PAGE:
As publisher of the satirical magazine "OZ" - the hippies' handbook and monument to psychedelia - Richard Neville was at the centre of a cyclone of radicals, rock musicians, artists and hustlers. "OZ" was at the forefront of the '60s underground movement, featuring articles by Germaine Greer, groundbreaking design by pop artist Martin Sharp and cartoons by Robert Crumb. When the magazine was tried for obscenity at the Old Bailey, John Lennon and Yoko Ono marched in protest and John Peel, George Melly and Edward de Bono were among its defendants. Now updated to include a chapter on the legacy of flower power a generation later, Richard Neville demythologises the 1960s in this hilarious, colorful and provocative memoir of the times.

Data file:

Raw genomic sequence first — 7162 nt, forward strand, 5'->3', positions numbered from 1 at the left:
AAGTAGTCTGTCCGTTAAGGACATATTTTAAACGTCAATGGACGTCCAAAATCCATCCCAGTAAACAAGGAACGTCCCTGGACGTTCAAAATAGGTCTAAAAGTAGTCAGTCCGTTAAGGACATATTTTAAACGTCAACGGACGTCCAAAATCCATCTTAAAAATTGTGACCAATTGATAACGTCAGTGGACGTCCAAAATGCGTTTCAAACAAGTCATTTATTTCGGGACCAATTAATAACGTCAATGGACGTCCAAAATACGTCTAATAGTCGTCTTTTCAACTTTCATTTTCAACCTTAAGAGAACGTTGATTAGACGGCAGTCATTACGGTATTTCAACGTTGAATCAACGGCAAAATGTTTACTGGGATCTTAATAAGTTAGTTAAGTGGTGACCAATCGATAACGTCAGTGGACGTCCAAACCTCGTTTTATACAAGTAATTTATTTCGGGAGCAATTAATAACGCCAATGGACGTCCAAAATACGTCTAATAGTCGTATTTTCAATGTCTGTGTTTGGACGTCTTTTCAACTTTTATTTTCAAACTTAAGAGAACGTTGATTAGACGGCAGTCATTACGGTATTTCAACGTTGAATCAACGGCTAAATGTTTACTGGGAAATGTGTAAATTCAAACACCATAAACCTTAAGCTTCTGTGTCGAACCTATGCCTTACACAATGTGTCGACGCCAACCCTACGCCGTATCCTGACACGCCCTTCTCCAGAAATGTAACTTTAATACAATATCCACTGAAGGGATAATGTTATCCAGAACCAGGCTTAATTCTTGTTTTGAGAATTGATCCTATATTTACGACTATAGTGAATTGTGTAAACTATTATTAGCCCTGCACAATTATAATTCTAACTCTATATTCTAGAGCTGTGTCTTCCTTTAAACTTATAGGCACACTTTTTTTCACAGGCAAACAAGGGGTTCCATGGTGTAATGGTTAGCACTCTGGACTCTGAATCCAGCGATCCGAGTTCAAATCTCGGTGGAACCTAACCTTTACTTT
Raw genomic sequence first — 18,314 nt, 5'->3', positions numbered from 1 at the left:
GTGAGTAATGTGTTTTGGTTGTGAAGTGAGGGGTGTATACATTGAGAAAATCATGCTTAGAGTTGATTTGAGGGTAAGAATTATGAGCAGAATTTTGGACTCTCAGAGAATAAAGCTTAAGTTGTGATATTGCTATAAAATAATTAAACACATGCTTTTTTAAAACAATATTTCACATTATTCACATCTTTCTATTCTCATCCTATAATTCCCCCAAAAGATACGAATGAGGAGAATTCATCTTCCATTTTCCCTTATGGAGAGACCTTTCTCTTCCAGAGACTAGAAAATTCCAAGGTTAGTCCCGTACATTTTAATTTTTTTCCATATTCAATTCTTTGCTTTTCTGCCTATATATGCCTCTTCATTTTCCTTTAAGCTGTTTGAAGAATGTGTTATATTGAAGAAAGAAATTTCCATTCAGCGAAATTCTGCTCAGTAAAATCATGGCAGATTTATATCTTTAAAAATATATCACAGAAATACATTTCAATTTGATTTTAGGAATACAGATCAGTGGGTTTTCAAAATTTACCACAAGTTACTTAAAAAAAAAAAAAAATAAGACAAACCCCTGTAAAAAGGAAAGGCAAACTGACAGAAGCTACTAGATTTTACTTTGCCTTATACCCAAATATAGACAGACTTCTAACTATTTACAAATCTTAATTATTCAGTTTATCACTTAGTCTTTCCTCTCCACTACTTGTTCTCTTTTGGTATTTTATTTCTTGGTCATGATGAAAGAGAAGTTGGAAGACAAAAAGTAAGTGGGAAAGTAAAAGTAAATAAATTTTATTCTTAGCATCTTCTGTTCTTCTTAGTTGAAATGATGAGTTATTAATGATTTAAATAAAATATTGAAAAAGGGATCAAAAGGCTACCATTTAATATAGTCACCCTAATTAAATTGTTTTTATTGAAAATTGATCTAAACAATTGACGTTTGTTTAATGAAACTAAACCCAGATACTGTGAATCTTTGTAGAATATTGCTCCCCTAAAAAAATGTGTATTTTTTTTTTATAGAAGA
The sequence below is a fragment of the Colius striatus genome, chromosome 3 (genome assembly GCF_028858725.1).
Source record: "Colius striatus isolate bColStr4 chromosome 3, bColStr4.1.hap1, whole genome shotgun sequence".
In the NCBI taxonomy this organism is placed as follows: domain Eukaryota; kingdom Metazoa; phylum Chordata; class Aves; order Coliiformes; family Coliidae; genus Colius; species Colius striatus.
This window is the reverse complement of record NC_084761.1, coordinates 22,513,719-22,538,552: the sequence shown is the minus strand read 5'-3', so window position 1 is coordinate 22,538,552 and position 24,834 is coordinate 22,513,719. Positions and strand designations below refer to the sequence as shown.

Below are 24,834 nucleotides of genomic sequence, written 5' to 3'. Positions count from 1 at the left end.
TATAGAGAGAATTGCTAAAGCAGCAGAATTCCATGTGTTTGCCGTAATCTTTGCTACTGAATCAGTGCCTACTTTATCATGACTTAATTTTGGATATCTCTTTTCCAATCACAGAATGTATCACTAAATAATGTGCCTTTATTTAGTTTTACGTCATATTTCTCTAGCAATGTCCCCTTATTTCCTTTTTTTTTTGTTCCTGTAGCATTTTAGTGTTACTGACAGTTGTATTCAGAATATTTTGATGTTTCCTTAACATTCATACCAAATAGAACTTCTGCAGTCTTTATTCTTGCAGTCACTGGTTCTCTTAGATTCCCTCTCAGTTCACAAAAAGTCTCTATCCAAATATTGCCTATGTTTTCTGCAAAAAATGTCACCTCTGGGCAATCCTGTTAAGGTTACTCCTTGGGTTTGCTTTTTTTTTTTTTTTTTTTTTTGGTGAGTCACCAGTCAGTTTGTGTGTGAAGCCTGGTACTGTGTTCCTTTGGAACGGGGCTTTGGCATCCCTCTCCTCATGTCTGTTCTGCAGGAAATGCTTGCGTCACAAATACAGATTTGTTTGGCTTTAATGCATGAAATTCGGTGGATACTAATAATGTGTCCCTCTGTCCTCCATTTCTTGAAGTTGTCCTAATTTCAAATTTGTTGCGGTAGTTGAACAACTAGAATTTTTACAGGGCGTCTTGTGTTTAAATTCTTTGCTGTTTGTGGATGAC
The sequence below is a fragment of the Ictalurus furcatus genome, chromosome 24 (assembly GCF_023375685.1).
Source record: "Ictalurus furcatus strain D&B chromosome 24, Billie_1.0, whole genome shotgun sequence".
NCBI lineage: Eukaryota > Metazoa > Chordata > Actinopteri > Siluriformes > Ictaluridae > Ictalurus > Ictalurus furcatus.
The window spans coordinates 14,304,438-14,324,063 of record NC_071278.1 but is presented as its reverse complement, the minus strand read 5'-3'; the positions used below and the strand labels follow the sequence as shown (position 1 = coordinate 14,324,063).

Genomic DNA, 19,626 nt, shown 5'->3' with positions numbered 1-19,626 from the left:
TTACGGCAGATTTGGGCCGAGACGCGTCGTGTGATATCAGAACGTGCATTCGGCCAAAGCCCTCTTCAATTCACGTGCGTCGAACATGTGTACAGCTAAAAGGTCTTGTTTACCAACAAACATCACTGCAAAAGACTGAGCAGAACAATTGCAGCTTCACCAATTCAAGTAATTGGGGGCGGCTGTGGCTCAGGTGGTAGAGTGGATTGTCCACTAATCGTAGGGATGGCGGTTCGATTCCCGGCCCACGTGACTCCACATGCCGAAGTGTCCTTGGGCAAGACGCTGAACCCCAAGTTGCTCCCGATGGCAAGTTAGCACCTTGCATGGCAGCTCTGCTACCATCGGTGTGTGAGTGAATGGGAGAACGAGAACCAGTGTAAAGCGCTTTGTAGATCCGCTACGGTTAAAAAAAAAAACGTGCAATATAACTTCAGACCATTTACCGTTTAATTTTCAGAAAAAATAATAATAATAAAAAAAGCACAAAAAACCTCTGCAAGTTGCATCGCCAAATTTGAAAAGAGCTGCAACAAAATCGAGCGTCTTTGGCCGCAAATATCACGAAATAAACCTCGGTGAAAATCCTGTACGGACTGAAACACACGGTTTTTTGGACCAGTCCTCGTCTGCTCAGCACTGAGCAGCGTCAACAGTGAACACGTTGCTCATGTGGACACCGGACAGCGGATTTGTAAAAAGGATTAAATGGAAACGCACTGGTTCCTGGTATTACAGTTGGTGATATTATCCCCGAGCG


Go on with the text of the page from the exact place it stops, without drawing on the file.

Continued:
Richard Neville is an author, social commentator and futurist. He was publisher and editor of OZ in the UK and Australia in the 1960s and 70s. His books include "Playpower" and the international bestseller, "The Life and Crimes of Charles Sobhraj". He lives in Australia.